In patients with Soemmering ring related angle closure, evaluation of posterior chamber structure behind the iris is important. Ultrasound biomicroscopy plays a crucial role in demonstrating the anatomical relationship between angle-IOLs-Soemmering-ciliary complex. In three patients, we did not found any anterior ciliary body positioning which can further aggravate angle-closure in previous report [7]. Multiple iridotomy/capsulotomy may be required because of the loculated nature of Soemmering ring. Intensive anti-inflammation is an obligatory post laser treatment to prevent re-closure of the newly opened anterior chamber angle. The cortical clean up after nuclear removal is also an imperative surgical step in a cataract surgery to prevent Soemmering formation. Some studies recommended if there is a large Soemmering ring present after previous cataract surgery, the technique involves opening the bag over the ring with a new anterior capsulotomy and removing the secondary cataract in the Soemmering ring, creating a peripheral capsular bag in which the haptics can be placed for fixation of the existing or a secondary IOLs [8].

Abbreviations

ACD, anterior chamber depth; AXL, axial length; L, lens thickness; LPI, laser peripheral iridotomy; IOL, intraocular lens; IOP, intraocular pressure; Nd:YAG, neodynium – doped yttrium aluminium garnet; UBM, ultrasound biomicroscopy; V, vitreous length

Declarations

Acknowledgement

None

Funding

The authors declares that there is no funding was obtained for this study.

Availability of data and materials

The data supporting our findings is contained within the manuscript.

Authors’ contributions

YS participated in data collection and drafting the manuscript. BP drafted the manuscript. CT revised the manuscript critically for important intellectual content. WS participated in data collection and manuscript drafting. PS participated in data collection and coordination. I confirmed that all authors have read and approved of the final version of the manuscript.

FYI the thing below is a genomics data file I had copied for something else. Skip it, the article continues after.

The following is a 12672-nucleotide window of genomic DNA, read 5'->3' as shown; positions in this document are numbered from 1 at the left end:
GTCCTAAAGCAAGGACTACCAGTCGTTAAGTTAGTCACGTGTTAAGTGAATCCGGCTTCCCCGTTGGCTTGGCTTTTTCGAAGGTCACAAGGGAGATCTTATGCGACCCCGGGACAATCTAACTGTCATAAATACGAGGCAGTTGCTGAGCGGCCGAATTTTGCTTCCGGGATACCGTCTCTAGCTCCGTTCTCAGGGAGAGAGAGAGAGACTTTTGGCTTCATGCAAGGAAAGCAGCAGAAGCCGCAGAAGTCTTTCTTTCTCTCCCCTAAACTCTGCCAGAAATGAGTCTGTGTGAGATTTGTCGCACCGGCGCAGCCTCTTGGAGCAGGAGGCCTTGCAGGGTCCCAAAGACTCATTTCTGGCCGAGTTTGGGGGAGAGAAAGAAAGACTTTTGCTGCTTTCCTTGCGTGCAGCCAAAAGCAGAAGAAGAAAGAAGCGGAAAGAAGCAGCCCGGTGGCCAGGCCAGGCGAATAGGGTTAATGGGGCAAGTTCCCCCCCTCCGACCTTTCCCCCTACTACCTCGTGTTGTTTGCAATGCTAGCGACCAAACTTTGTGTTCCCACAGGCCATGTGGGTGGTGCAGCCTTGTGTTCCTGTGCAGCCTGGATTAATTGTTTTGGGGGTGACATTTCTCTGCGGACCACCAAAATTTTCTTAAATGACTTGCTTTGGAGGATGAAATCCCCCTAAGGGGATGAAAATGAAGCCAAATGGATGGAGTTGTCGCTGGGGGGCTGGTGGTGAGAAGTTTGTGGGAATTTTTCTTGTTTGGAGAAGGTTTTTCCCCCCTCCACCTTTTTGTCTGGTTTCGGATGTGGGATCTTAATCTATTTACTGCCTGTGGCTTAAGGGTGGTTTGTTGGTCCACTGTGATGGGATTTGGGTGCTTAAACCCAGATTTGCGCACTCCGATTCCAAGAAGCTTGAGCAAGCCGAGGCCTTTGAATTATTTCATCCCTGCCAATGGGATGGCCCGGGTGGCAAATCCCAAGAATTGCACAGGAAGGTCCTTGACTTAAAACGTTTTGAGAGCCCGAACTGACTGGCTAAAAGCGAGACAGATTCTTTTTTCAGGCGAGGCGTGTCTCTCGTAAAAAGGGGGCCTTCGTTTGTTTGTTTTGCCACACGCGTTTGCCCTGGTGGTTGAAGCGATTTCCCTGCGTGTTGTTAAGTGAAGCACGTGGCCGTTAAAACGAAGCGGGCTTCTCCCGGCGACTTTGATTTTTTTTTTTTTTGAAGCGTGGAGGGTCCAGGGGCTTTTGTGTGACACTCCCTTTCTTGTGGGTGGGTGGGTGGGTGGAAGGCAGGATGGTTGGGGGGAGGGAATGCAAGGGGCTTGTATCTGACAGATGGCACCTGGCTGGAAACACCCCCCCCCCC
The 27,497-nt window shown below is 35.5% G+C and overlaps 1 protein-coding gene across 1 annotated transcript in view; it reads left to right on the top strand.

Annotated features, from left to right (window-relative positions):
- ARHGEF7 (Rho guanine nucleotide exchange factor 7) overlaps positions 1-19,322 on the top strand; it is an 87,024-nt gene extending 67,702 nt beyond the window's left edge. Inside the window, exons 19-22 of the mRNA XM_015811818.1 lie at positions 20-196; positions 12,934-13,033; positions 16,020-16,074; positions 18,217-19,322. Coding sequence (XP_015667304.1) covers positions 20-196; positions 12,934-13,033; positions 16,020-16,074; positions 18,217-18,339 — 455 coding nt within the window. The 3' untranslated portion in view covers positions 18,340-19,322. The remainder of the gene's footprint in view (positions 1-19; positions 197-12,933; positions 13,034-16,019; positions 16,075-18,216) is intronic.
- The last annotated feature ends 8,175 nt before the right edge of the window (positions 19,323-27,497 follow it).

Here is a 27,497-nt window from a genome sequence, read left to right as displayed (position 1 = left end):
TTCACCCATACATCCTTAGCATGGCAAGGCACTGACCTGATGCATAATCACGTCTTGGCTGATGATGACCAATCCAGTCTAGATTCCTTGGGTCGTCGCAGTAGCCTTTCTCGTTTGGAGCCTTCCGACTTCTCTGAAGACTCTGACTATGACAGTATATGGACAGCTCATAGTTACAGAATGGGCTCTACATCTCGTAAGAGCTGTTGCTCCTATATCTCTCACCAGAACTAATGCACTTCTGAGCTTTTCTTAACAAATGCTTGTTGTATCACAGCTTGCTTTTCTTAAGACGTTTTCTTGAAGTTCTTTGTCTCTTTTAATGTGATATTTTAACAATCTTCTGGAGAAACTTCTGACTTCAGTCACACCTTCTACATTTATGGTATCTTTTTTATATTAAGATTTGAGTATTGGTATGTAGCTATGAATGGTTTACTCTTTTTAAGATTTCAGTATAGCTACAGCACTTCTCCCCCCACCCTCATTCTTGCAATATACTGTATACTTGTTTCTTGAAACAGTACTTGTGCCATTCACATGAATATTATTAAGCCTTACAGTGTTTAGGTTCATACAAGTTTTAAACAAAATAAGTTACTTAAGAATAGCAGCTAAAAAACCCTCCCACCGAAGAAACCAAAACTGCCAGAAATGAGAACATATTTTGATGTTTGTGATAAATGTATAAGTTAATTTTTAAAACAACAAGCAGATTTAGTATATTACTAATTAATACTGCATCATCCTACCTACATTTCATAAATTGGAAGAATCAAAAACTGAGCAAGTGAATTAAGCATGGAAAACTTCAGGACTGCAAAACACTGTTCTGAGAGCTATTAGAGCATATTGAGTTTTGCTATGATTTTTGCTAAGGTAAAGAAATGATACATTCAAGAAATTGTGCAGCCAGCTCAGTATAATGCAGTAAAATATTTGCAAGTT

Competing interests

The authors declare that they have no competing interests.

Consent for publication

Written informed consents were obtained from the patients for publication of these case reports and any accompanying images. The copies of the written consent are available for review by the Editor of this journal.

Ethics approval and consent to participate

The study was approved by the ethics committee of Mahidol University School of Medicine and adhered to the Declaration of Helsinki. (EC_590059).

Open AccessThis article is distributed under the terms of the Creative Commons Attribution 4.0 International License (http://creativecommons.org/licenses/by/4.0/), which permits unrestricted use, distribution, and reproduction in any medium, provided you give appropriate credit to the original author(s) and the source, provide a link to the Creative Commons license, and indicate if changes were made. The Creative Commons Public Domain Dedication waiver (http://creativecommons.org/publicdomain/zero/1.0/) applies to the data made available in this article, unless otherwise stated.

Authors’ Affiliations

(1)
Department of Ophthalmology, Faculty of Medicine, Ramathibodi Hospital, Mahidol University

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Copyright

© The Author(s). 2016